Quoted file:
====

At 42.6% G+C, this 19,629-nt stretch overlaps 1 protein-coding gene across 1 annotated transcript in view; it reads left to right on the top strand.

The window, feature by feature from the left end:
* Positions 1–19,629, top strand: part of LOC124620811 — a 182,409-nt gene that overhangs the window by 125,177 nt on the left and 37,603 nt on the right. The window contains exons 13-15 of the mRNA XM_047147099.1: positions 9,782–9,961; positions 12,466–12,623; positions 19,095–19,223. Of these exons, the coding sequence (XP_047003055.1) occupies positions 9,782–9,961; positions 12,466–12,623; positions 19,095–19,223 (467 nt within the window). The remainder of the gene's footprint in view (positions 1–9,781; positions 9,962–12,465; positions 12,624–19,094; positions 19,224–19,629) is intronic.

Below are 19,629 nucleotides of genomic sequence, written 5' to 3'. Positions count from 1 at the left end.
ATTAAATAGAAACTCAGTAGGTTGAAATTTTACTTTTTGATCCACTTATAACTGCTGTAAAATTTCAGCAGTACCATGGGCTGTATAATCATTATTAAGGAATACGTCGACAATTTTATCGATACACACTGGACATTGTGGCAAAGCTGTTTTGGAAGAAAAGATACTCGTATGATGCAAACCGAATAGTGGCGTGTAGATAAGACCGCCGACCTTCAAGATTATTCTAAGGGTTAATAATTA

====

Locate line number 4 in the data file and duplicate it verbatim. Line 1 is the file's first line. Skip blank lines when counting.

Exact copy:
Below are 19,629 nucleotides of genomic sequence, written 5' to 3'. Positions count from 1 at the left end.